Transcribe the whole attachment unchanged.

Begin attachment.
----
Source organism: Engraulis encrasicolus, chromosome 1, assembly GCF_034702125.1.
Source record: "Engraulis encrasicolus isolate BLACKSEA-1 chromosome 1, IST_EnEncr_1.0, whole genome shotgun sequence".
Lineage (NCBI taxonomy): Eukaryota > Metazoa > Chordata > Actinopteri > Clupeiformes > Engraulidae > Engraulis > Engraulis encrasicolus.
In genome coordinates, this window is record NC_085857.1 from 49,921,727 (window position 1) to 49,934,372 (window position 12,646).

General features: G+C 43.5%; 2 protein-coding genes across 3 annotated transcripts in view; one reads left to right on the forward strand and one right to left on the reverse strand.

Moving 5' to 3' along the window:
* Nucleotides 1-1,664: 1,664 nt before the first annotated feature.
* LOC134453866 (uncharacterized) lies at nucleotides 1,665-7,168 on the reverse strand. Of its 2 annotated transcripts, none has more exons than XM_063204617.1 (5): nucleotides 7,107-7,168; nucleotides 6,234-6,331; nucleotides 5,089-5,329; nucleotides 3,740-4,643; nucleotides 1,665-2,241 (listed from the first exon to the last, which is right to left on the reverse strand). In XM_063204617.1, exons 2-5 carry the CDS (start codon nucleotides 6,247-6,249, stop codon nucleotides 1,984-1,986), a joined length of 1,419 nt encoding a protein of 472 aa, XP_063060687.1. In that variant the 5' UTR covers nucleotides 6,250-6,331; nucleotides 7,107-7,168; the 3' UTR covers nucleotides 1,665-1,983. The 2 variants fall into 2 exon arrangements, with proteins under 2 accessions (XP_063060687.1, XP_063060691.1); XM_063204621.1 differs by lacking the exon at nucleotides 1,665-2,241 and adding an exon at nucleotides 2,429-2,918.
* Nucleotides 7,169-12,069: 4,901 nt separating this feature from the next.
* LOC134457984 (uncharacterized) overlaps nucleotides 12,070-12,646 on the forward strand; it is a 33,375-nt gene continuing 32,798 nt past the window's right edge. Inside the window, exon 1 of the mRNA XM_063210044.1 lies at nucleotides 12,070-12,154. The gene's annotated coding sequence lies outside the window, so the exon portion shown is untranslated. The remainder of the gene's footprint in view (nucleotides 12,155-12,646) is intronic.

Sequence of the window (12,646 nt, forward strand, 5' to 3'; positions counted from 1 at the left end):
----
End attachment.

Source organism: Engraulis encrasicolus, chromosome 1, assembly GCF_034702125.1.
Source record: "Engraulis encrasicolus isolate BLACKSEA-1 chromosome 1, IST_EnEncr_1.0, whole genome shotgun sequence".
Lineage (NCBI taxonomy): Eukaryota > Metazoa > Chordata > Actinopteri > Clupeiformes > Engraulidae > Engraulis > Engraulis encrasicolus.
In genome coordinates, this window is record NC_085857.1 from 49,921,727 (window position 1) to 49,934,372 (window position 12,646).

General features: G+C 43.5%; 2 protein-coding genes across 3 annotated transcripts in view; one reads left to right on the forward strand and one right to left on the reverse strand.

Moving 5' to 3' along the window:
* Nucleotides 1-1,664: 1,664 nt before the first annotated feature.
* LOC134453866 (uncharacterized) lies at nucleotides 1,665-7,168 on the reverse strand. Of its 2 annotated transcripts, none has more exons than XM_063204617.1 (5): nucleotides 7,107-7,168; nucleotides 6,234-6,331; nucleotides 5,089-5,329; nucleotides 3,740-4,643; nucleotides 1,665-2,241 (listed from the first exon to the last, which is right to left on the reverse strand). In XM_063204617.1, exons 2-5 carry the CDS (start codon nucleotides 6,247-6,249, stop codon nucleotides 1,984-1,986), a joined length of 1,419 nt encoding a protein of 472 aa, XP_063060687.1. In that variant the 5' UTR covers nucleotides 6,250-6,331; nucleotides 7,107-7,168; the 3' UTR covers nucleotides 1,665-1,983. The 2 variants fall into 2 exon arrangements, with proteins under 2 accessions (XP_063060687.1, XP_063060691.1); XM_063204621.1 differs by lacking the exon at nucleotides 1,665-2,241 and adding an exon at nucleotides 2,429-2,918.
* Nucleotides 7,169-12,069: 4,901 nt separating this feature from the next.
* LOC134457984 (uncharacterized) overlaps nucleotides 12,070-12,646 on the forward strand; it is a 33,375-nt gene continuing 32,798 nt past the window's right edge. Inside the window, exon 1 of the mRNA XM_063210044.1 lies at nucleotides 12,070-12,154. The gene's annotated coding sequence lies outside the window, so the exon portion shown is untranslated. The remainder of the gene's footprint in view (nucleotides 12,155-12,646) is intronic.

Sequence of the window (12,646 nt, forward strand, 5' to 3'; positions counted from 1 at the left end):